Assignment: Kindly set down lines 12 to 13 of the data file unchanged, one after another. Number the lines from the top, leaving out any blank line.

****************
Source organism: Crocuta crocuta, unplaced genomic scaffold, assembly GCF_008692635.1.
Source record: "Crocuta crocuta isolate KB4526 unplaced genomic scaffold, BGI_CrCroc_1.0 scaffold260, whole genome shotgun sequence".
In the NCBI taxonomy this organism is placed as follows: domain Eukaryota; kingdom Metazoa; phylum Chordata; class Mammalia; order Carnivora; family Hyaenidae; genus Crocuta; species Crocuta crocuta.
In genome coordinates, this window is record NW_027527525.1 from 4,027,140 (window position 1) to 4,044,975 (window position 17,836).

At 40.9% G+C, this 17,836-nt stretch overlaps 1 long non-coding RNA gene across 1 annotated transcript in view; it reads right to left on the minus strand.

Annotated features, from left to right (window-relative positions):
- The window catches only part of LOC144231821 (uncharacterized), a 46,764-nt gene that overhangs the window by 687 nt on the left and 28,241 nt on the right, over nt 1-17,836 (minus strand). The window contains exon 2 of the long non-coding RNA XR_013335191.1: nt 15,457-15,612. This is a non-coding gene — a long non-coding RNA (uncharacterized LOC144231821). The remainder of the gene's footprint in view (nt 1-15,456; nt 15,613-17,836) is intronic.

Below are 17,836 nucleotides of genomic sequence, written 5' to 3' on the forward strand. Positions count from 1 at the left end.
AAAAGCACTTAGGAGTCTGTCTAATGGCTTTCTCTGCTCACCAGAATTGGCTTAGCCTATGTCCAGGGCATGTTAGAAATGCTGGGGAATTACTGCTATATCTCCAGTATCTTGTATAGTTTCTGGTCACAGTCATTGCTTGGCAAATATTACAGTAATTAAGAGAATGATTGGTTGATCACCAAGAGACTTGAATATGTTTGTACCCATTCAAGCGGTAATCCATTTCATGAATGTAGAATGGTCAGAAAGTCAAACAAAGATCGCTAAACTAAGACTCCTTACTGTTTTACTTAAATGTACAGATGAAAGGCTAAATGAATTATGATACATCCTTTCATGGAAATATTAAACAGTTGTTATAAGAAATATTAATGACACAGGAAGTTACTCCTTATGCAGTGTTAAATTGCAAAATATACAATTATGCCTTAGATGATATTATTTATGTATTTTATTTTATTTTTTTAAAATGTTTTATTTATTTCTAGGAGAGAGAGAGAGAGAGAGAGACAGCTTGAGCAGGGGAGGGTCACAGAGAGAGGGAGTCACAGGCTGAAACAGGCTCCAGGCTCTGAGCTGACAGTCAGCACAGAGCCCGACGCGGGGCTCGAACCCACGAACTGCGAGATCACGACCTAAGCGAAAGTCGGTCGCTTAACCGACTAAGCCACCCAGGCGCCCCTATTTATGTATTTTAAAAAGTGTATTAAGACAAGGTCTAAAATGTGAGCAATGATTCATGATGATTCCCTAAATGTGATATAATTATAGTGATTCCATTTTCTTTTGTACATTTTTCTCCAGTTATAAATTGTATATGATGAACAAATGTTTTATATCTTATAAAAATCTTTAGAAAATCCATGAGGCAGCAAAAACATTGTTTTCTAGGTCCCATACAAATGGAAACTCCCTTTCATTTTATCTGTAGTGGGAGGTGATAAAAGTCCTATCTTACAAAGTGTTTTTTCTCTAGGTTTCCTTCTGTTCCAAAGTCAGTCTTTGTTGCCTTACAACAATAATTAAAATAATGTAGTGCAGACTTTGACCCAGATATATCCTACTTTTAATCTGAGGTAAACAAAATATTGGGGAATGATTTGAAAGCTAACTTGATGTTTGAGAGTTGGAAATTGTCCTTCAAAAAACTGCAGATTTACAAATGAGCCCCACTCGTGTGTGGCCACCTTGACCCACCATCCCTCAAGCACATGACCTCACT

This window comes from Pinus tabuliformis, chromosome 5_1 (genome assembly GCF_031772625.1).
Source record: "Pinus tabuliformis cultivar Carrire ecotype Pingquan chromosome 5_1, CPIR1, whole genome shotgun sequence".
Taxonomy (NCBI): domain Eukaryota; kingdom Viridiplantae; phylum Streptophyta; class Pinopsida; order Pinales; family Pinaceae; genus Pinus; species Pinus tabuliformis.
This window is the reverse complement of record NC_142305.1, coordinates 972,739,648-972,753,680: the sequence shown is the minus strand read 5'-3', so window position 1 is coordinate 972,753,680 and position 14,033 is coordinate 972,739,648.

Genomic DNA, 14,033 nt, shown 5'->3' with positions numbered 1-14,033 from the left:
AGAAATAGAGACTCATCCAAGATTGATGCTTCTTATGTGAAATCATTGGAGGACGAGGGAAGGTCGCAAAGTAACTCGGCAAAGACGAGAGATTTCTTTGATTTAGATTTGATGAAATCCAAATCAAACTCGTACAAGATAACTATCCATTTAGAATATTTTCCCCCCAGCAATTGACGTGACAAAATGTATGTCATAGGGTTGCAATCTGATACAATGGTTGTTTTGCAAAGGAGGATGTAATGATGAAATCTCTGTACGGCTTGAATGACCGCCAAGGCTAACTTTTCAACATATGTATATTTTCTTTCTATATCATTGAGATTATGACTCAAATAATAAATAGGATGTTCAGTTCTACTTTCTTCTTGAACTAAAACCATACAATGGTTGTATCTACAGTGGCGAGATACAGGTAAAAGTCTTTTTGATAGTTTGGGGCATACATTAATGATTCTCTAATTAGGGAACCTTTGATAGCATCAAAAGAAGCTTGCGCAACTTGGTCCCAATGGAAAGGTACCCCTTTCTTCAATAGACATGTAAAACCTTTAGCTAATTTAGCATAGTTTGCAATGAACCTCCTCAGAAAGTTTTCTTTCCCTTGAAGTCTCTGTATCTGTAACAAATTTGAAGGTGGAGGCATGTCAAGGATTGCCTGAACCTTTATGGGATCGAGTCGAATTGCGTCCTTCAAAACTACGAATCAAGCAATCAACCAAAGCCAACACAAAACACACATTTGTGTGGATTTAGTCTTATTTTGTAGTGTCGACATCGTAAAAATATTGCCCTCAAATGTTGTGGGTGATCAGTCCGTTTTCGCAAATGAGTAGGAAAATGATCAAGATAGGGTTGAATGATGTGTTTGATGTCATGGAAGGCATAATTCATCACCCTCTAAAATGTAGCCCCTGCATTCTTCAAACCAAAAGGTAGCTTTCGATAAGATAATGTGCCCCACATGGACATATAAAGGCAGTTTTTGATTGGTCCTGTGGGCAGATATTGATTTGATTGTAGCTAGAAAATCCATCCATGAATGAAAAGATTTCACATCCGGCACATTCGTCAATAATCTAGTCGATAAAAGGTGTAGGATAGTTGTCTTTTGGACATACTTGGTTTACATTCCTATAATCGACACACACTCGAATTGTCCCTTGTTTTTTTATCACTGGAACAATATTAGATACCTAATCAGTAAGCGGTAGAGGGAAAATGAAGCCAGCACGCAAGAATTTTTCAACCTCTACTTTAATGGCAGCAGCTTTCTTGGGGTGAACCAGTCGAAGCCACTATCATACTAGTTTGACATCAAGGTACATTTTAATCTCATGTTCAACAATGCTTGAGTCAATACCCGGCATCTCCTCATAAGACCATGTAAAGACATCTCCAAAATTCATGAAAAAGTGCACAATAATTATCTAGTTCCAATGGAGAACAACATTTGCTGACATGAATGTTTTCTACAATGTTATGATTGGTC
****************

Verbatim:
Taxonomy (NCBI): domain Eukaryota; kingdom Viridiplantae; phylum Streptophyta; class Pinopsida; order Pinales; family Pinaceae; genus Pinus; species Pinus tabuliformis.
This window is the reverse complement of record NC_142305.1, coordinates 972,739,648-972,753,680: the sequence shown is the minus strand read 5'-3', so window position 1 is coordinate 972,753,680 and position 14,033 is coordinate 972,739,648.